In fact, in 1956, he published one of the first, detailed, and still-useful pamphlets on Sikhs in America titled, “A Half-Century Appraisal of East Indians in the United States.” The material was based on fifteen years of interviews with Pioneer Sikhs. The report was originally written as an invited research lecture he gave to the faculty on this campus. He maintained a life-long interest in and friendships with Sikhs from throughout California. It is therefore appropriate that a half-century later we should acknowledge his early scholarly interest at this time and in this place.
I sincerely hope that further academic research focusing the earlier periods of Sikh history continues, because I am convinced that although there has been an explosion of literature on Diasporic Sikhs around the world, I do not believe that the present picture of the first half-century is anywhere near as complete as it could be.
For example, in the past six months I have become aware of some very interesting historical research being done in the Pacific Northwest, primarily in Oregon and Washington, using a combination of newspaper archives and public records that seems to have the potential to expand our understanding of what the “facts on the ground” were in certain Pacific Northwest locales where Sikhs had settled in the first few decades on immigration to North America. The first is an article by Johanna Ogden titled, “Ghadar, Historical Silences, and Notions of Belonging: Early 1900s Punjabis of the Columbia River,” published in July in the Oregon Historical Quarterly, Vol. 113 (Summer 2012), No. 2, pp. 164-197, Portland, Oregon. As part of her analysis she begins by discussing a keynote address by Har Dayal in Astoria, Oregon, on May 30, 1913.
She considers this meeting and speech as the opening salvo in the founding of Ghadar. She then reviews both the responses of local Sikhs and Hindus to this call-to-arms, and the social, political, and economic backlash that the presence of Punjabis in the Columbia River basin provoked from the general public. Her larger question is why this chapter of Oregon history has been essentially erased from the prevailing dominant narrative. She notes:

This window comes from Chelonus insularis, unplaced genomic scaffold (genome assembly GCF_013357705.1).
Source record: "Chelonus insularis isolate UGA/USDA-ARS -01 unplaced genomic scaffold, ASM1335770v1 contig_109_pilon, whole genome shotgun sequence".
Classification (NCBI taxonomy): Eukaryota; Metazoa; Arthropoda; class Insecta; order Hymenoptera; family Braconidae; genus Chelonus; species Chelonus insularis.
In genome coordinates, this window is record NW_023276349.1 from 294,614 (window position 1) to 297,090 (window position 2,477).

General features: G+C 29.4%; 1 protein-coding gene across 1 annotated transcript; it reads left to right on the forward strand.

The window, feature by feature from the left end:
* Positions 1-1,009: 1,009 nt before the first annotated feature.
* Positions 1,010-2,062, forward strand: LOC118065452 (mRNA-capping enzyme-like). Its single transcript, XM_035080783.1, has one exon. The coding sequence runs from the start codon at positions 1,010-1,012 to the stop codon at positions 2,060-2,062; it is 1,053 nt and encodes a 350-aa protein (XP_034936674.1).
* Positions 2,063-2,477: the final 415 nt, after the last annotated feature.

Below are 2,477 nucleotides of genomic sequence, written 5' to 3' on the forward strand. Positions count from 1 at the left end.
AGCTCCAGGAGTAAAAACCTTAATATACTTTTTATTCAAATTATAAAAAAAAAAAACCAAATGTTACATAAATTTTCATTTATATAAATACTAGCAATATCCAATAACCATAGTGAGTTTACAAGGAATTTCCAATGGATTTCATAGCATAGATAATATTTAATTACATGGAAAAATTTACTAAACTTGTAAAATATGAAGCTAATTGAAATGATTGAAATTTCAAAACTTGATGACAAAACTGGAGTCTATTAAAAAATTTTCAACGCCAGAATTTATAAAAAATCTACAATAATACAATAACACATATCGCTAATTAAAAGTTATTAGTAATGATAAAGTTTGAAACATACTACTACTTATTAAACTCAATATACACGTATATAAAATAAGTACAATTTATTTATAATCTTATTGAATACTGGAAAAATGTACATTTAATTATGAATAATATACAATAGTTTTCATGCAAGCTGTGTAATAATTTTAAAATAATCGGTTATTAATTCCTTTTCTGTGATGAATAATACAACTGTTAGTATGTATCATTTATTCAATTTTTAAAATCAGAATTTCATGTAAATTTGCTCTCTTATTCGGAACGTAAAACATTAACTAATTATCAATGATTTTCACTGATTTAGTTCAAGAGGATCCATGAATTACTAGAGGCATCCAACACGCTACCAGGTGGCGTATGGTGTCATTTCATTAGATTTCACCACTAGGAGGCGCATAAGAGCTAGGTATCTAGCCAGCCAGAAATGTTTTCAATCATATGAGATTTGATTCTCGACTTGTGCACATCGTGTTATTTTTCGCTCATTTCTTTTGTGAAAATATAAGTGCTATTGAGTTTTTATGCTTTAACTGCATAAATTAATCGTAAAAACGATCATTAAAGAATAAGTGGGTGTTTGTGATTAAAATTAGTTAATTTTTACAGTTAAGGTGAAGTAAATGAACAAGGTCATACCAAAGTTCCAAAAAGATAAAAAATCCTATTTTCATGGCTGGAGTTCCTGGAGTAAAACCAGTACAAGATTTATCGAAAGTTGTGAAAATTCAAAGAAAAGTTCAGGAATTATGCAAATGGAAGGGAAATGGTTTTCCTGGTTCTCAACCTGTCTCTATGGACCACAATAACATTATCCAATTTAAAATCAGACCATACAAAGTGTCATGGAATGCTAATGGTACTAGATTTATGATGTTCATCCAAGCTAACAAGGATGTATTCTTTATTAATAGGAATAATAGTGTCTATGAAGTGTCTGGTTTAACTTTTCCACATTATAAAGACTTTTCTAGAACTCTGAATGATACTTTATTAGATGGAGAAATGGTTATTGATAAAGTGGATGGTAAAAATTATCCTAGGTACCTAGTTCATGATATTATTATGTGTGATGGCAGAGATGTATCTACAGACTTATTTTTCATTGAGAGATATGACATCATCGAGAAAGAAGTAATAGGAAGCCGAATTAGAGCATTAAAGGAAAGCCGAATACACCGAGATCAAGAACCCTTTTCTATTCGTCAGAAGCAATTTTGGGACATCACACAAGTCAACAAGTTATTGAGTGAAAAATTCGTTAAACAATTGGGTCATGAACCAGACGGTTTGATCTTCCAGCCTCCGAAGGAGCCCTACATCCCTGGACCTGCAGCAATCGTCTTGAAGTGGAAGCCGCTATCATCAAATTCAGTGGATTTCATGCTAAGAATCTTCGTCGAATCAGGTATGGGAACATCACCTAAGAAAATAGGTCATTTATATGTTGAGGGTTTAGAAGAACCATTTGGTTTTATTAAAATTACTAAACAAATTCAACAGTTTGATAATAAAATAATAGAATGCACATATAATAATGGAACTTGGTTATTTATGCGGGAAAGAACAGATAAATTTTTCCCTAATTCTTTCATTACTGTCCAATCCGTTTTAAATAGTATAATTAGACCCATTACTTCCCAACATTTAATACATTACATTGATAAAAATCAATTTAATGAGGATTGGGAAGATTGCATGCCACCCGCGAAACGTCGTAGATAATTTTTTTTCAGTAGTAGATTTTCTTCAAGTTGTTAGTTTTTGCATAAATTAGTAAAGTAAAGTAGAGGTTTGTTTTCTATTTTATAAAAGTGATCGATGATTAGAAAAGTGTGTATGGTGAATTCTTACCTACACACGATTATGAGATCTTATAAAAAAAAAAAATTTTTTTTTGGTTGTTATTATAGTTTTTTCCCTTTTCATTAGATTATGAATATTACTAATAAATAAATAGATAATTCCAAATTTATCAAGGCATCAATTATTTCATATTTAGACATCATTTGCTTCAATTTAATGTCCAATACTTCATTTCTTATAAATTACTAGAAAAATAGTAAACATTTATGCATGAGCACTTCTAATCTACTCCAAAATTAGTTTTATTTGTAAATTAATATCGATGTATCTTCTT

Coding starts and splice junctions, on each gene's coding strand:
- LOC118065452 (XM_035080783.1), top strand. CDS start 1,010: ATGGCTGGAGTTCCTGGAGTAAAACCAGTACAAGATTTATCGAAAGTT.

“…while they were not physically driven from the state, the Punjabis have been run out of Oregon historically. There are no identifiable vestiges of them in Oregon’s landscape, little recognition of their lives or accomplishments exists in our collective memory, and the watershed founding of Ghadar is largely forgotten. If remembered at all, Ghadar’s Oregon story is eclipsed by that of San Francisco, the later home of its office and press.”
— Ogden, 2012, p.166
In fact, the press she refers to, which was located in Oakland and produced much of the Ghadar literature of the inter-war period, was recently acquired by the Stockton gurdwara where it will be on public display.
A second article on Sikh activities in the Pacific Northwest that has not been published yet, is titled, “(In)visible Minority: The Indian Community in the Pacific Northwest after the ‘Anti-Hindoo’ Riots of 1907-8.” The author effectively argues that, in the aftermath of various violent encounters between Sikhs and local communities in Washington and Oregon, rather than leaving those locations as some previous researchers have suggested, they remained for decades in those Pacific Northwest regions. However, isolated and discriminated against, many of these micro-communities persisted for decades, but kept such a low profile that they seemed to almost disappear from the historical record.
Both authors have gleaned new, and often surprising, information about the lives of early Sikh sojourners who lived far from the California nexus, and who endured significant hardship to do so. Much more of this kind of finely detailed and documented research would be welcome by anyone interested in the constructing whole story of immigration on the West Coast, and who wishes to include fully and accurately all the myriad groups who participated in the building of America, including the Sikhs.
So let me conclude by offering two quotes I think are apropos to our subject today. The first is the well-known Shakespearean line: “The Past is Prologue,” from his play The Tempest, because it seems a particularly apt metaphor to describe the arc of Sikh history from the first half of the 20th century until today.
The second is from William Faulkner, who so wisely noted, “The past is never dead. It’s not even past.”
It seems fitting that we periodically express our collective appreciation for the sacrifices and hard work of the Sikh Pioneers. It was those early efforts that set the foundation, which, eventually, created the successes that all Sikhs in America benefit from. The role of the Stockton gurdwara lies at the core of this achievement. It continues to play a key role in California Sikh religious life. This heritage is therefore, in every sense, a living legacy…one which we honor and celebrate today.